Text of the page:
Monday, February 22, 2016

Old idea, new grey pants

There's a reason to keep old pattern magazines. I earmarked the pattern for these pants soon after I acquired the December, 2005 edition of Burda World of Fashion, as it was then known. And I finally made them, only a decade later.

The fabric might have been waiting almost as long. It's a soft wool in a nice heathery grey, probably acquired at the Fabric Flea Market. It too has long been earmarked for dress pants.

I traced size 38 at the waist and 40 at the hip, and made a quick and dirty muslin in the form of these truly delightful striped shorts. They revealed that while I had the right amount of fabric circumference, more or less, it was poorly distributed.

Specifically, the back. For some reason, pants drafts typically assume that one has a curvy backside. That CB seam therefore slopes away from the crotch at a bit of an angle. When you sew the backs together at that seam, it creates a big dart for your bum. If you have a flat derrière like The Sewing Lawyer, sad wrinkles form at or below the bum, the side seams swing to the front, and the backs of the pants legs get hung up on the backs of the legs of the wearer.

I have written about this before, I think. Ah yes. That is a very elaborate fix I performed. And it didn't work all that well either. This time I flew by the seat of my pants (hahaha) and I'm very pleased with the results.

Altered pattern - pants back
The basic components of the elaborate fix are:

  1. Straighten the CB seam (reduce the dart).
  2. Curve the side seam to keep the overall width the same.
  3. Scoop the back crotch.
So that's what I did. No slicing or folding was involved. I guesstimated I needed about 1cm less of an angle at the CB and I took a bit more than that off at the side seam as the pants were a bit too big at the waist. I also moved the back dart towards the CF by the same amount. 

You can see the results at right. The black lines trace the original pattern and the red ones reflect my changes. 

So these pants. They fit.

I used bemberg lining to underline them since the wool is very soft. The weight and slippery quality of the underlining pulls down on the curved pocket flaps, something I hadn't counted on. I totally need the buttons to hold them flat to the pants front. I didn't originally intend to put buttons on so the pockets are actually closed with a snap and the button is decorative.

Side zipper - pretty good!

Waistband eased into fusible tape
The curved waistband pieces can easily stretch out. I stabilized the upper edge of the interfaced waistband with fusible tape cut to the pattern upper edge measurement, easing the waistband into it. Pressing eliminates those ripples. 

The pants close with an invisible zipper at the side seam. Putting a zipper in the side seam always makes me a bit nervous because it means I can't fine tune the hip curve once the garment is assembled. I double checked the curve by trying them on after sewing the side seams and leaving the front open. It worked!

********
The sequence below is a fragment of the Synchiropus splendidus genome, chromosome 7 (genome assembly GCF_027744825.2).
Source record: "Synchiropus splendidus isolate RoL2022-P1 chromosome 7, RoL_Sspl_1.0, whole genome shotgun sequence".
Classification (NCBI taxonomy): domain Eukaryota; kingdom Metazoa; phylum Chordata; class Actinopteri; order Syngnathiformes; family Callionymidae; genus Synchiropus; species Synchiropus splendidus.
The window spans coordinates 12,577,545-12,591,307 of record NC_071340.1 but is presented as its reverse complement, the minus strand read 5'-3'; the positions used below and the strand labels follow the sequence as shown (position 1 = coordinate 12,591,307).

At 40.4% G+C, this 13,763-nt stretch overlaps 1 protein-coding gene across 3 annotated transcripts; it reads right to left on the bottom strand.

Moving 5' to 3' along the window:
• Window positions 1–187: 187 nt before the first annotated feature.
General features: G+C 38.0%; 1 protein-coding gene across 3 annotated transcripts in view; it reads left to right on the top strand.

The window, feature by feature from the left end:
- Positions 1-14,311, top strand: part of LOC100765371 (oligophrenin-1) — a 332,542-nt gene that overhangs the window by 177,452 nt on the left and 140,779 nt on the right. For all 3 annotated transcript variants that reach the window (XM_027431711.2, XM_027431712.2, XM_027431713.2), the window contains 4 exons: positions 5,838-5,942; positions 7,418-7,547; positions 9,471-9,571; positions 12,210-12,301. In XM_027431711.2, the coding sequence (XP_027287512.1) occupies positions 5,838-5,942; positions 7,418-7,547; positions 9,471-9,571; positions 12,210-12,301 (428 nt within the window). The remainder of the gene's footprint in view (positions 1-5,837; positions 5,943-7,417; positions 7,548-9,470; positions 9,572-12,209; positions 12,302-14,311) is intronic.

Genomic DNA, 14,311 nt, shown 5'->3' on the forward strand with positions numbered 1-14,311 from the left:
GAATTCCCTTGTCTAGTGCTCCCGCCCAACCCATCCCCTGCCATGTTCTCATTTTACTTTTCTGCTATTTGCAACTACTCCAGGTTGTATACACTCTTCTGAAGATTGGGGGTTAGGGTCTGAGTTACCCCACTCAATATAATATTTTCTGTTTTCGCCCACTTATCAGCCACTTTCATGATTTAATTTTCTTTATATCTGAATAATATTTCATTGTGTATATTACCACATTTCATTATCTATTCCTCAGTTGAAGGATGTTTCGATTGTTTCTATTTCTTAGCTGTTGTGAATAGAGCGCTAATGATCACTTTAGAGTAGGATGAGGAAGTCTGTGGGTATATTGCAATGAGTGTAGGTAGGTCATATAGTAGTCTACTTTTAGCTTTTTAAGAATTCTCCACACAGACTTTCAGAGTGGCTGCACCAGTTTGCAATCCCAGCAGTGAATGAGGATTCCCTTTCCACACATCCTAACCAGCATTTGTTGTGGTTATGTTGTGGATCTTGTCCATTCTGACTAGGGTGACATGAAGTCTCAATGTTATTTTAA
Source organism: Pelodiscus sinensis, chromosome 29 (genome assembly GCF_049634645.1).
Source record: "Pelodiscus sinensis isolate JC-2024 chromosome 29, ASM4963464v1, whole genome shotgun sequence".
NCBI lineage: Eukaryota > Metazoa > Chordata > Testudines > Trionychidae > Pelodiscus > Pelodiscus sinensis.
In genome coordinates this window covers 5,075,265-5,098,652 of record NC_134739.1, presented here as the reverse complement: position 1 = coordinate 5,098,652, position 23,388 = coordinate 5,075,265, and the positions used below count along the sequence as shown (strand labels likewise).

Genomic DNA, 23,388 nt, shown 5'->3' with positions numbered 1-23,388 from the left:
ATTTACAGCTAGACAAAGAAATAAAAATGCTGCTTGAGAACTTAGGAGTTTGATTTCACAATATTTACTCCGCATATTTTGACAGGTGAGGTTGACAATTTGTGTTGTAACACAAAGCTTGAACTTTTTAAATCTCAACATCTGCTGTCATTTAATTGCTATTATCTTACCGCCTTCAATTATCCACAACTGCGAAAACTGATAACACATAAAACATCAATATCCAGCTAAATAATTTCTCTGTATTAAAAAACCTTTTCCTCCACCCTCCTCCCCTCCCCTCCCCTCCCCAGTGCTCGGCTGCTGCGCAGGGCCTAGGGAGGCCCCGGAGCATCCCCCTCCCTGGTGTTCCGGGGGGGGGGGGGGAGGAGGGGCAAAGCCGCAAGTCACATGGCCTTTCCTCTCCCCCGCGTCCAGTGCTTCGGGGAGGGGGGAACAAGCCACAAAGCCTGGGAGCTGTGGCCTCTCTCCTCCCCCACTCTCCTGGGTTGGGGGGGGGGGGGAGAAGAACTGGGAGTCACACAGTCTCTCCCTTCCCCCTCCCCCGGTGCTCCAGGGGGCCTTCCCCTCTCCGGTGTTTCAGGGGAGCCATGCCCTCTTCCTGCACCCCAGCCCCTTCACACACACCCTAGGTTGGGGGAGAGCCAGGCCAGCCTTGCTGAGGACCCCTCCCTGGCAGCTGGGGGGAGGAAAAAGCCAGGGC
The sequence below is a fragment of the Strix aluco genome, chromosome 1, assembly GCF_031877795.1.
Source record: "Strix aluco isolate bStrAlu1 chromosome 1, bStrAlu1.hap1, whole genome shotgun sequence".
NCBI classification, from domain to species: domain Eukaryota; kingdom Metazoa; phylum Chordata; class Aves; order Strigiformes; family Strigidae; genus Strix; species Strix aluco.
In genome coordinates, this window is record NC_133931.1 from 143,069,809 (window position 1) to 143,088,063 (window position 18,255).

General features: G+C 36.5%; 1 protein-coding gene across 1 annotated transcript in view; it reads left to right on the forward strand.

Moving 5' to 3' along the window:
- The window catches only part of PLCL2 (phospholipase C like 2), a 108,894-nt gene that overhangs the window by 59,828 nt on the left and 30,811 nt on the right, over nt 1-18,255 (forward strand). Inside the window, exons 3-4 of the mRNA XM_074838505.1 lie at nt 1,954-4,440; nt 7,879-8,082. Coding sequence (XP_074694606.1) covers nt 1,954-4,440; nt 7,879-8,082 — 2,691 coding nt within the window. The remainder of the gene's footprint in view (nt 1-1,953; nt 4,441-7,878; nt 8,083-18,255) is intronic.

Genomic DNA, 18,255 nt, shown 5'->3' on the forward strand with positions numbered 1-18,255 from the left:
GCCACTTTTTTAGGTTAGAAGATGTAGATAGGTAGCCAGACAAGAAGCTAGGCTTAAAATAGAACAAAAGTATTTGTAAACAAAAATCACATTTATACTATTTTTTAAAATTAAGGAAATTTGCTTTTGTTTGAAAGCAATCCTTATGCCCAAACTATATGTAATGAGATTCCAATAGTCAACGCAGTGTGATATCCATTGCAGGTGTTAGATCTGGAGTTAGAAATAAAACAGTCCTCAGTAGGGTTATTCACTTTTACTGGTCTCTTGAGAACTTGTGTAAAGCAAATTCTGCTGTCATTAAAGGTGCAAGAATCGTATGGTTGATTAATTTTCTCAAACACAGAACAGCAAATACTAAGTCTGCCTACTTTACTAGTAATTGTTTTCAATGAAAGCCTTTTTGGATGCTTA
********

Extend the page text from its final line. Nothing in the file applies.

The sewcation continues and my stash beckons. I think my next project is a machine knitted cardigan in ... wait for it ... heathery grey wool. Or a jacket. Or both...


  1. Wow! You weren't kidding when you said those pants fit. That is the best fitting pair of pants I have ever seen (aside from my tailor's wife's pants). Congratulations! I am awed and inspired. DianeDrexel

  2. Does pants are perfection. What a fit... and are you ever so thin !!! Woaw !

  3. That was a great great fix. Lovely pants.

  4. Perfect changes, they look great!

  5. You are always an inspiration!

  6. Easy fix; great pair of pants! Will give this alteration a try myself!

  7. Superb look! The fabric you chose was well worth the effort!

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  9. I have exactly the same figure issues and as a whole wear pants about 3 days in a year. I am stoked to find these tips on making myself a decent pair of good fitting pants! Thank you so much Kay.

  10. Thank you so much Kay - your explanation of the back crotch curve as a 'dart' helped me to develop my best ever pants pattern. I have a related figure type - not a flat butt so much as a tucked-under pelvis, which means I have a prominent front pelvis (Palmer & Pleish describe this under the heading 'Crotch oddities', which I kind of like ;-) ). So I teamed your changes with P&P's suggestion, a scooped-out front crotch curve; keeping the crotch length the same means that this 'scooping' moves the inner seam of the front in, which ends up a 'slim inner thigh' adjustment. And voila! No wrinkles under the seat, and no folds down the centre front of the thighs. Thanks again for this post :-) maria in South Africa

  11. Thanks for the tip on getting trousers to fit properly. I have this copy of Burda also. I cannot bring myself to throw away old Burdas.